[CT Birds] Hammo construction: anther view...

Kathy Van Der Aue kathyvda at gmail.com
Tue Oct 13 10:00:30 EDT 2015


Thank you Jerry for your positive and well reasoned stance on this.  COA is
working behind the scenes with DEEP officials (Tom Tyler, Director of Parks
& Recreation and Susan Whalen, Deputy Commissioner for Environmental
Protection) to try and address such issues as mitigation of the damage done
by construction, park access and other pressing topics.  To that end we
have assembled a committee which will begin work soon with Ann Kilpatrick,
District Wildlife Biologist for the Hammonasset area planning bird friendly
enhancements such as shorebird "puddles," seed plots and whatever else
these experts can devise to attempt to restore and enhance the park for
birds and other wildlife.  *Be aware, these enhancements will be for the
benefit of the birds and not for birder's convenience*, although exact
locations have not yet been determined.  We have been consulted about which
species of trees to plant to replace the "Crossbill Pines" which have now
all succumbed to disease.  I do think they are trying to take our concerns
seriously and that we should try to be constructive in return.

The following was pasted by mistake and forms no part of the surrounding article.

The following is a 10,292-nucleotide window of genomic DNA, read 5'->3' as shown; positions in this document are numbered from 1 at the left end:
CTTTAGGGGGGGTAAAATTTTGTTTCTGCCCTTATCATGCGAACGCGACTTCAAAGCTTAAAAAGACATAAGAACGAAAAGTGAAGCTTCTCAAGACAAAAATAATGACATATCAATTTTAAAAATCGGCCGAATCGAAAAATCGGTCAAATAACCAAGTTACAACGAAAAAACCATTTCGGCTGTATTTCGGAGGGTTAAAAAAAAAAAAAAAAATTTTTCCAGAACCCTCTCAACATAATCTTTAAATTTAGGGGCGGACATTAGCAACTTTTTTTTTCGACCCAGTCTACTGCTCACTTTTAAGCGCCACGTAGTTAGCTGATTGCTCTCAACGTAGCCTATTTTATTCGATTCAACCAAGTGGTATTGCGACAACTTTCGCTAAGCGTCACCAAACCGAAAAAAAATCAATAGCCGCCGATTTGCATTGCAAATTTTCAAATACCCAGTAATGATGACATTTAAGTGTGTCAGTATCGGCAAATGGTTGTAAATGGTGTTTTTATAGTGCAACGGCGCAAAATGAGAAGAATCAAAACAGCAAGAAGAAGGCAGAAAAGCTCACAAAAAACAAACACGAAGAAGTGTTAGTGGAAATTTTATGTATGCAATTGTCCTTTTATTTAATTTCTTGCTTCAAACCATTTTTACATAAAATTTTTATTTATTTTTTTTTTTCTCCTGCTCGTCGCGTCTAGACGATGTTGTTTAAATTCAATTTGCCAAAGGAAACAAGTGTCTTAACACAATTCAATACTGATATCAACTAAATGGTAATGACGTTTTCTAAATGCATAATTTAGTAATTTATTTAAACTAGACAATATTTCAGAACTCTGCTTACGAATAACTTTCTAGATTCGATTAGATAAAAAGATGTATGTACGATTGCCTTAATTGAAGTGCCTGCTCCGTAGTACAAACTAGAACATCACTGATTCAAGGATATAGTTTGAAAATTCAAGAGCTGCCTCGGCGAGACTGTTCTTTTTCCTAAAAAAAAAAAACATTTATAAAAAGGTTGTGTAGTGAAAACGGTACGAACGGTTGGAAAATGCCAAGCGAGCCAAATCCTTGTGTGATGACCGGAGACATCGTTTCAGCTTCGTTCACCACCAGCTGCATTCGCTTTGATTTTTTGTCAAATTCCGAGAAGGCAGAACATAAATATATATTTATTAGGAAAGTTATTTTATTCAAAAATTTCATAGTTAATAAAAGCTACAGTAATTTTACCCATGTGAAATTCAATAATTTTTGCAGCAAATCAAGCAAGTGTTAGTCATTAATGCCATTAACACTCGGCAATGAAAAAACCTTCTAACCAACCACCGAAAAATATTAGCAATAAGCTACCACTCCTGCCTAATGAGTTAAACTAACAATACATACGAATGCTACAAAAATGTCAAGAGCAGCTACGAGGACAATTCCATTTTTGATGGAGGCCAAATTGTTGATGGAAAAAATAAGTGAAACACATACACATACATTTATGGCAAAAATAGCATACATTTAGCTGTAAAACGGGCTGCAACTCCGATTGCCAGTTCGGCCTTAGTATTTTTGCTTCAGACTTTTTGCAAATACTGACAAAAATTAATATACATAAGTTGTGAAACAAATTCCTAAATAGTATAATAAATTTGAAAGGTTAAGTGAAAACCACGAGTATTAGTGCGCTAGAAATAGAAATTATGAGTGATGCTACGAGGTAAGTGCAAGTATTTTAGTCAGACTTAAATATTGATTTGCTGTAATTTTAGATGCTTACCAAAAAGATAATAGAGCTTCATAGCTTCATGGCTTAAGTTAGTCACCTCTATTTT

Our initial response from DEEP has been positive, even enthusiastic,
although implementation will tell us where wildlife falls in the DEEP
hierarchy.  We are encouraged that Ann Kilpatrick has been assigned to work
with our Mitigation Committee consisting of Margaret Rubega, PhD (State
Ornithologist) Chris Elphick, PhD (UConn's Department of Ecology and
Evolutionary Biology), Patrick Comins, (Audubon Connecticut's director of
Bird Conservation), Frank Mantlik, (COA Board Member and member of the
Avian Records Committee of Connecticut), Frank Gallo, CTConnecticut
Audubon's Associate Director at Milford Point) and Buzz Devine (Co-author
of the *Connecticut Birding Guide*).

On the early access for birder's, we have also been in discussions on this
issue with them and they tell us it is being considered.  Solutions in my
mind range from simply showing binoculars at the gate to buying a
Connecticut Duck Stamp ($13.00, well worth it) but we have a ways to go on
this, sad to say.

COA is a member of the Governor"s IBA Task Force and we have a meeting